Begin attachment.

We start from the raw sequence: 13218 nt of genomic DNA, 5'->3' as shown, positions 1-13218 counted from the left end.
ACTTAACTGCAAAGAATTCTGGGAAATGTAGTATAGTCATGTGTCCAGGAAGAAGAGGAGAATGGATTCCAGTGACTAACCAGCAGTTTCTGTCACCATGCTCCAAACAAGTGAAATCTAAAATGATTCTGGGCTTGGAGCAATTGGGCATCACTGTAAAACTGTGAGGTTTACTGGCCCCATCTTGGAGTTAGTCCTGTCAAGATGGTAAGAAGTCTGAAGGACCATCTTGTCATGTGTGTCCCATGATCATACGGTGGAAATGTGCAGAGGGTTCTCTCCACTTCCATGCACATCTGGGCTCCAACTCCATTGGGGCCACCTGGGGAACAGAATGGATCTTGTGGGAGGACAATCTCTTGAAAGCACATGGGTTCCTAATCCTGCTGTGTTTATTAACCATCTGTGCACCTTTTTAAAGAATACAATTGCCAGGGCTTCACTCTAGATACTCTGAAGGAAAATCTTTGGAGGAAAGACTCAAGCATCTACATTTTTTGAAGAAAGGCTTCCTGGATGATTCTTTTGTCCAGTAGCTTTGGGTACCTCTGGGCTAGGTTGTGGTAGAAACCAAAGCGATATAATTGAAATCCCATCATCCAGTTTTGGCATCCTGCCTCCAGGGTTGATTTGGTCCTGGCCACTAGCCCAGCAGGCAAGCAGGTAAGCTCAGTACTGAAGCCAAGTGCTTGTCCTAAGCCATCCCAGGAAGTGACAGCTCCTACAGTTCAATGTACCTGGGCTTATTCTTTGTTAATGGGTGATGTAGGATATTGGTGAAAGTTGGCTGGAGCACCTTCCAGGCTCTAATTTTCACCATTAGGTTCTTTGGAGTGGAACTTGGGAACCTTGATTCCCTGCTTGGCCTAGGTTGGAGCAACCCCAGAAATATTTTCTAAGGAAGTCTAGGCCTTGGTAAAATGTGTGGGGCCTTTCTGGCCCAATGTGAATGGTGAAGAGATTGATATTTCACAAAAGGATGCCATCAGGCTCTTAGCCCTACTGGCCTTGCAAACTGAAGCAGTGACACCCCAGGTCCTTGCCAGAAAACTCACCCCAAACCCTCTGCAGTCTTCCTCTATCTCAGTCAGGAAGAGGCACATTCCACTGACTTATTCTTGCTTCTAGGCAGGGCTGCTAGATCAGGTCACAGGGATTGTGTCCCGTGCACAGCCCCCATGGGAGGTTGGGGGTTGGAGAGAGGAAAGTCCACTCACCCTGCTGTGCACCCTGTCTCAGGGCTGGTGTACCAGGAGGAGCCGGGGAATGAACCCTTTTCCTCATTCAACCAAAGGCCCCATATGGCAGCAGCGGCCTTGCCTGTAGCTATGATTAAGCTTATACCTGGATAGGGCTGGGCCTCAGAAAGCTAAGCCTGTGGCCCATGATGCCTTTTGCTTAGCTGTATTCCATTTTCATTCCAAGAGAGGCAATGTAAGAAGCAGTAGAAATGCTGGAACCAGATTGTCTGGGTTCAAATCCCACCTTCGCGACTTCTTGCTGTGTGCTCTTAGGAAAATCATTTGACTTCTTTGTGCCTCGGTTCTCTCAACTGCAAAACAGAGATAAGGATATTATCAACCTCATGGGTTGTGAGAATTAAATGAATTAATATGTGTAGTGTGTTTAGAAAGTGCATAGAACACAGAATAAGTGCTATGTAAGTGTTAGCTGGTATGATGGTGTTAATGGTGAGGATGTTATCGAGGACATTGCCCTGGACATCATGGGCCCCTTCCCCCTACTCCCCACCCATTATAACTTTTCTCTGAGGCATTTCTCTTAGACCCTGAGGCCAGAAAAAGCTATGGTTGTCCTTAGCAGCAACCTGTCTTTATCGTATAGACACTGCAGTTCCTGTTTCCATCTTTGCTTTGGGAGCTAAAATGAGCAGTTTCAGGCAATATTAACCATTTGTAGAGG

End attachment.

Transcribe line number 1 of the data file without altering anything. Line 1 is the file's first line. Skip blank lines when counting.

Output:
We start from the raw sequence: 13218 nt of genomic DNA, 5'->3' as shown, positions 1-13218 counted from the left end.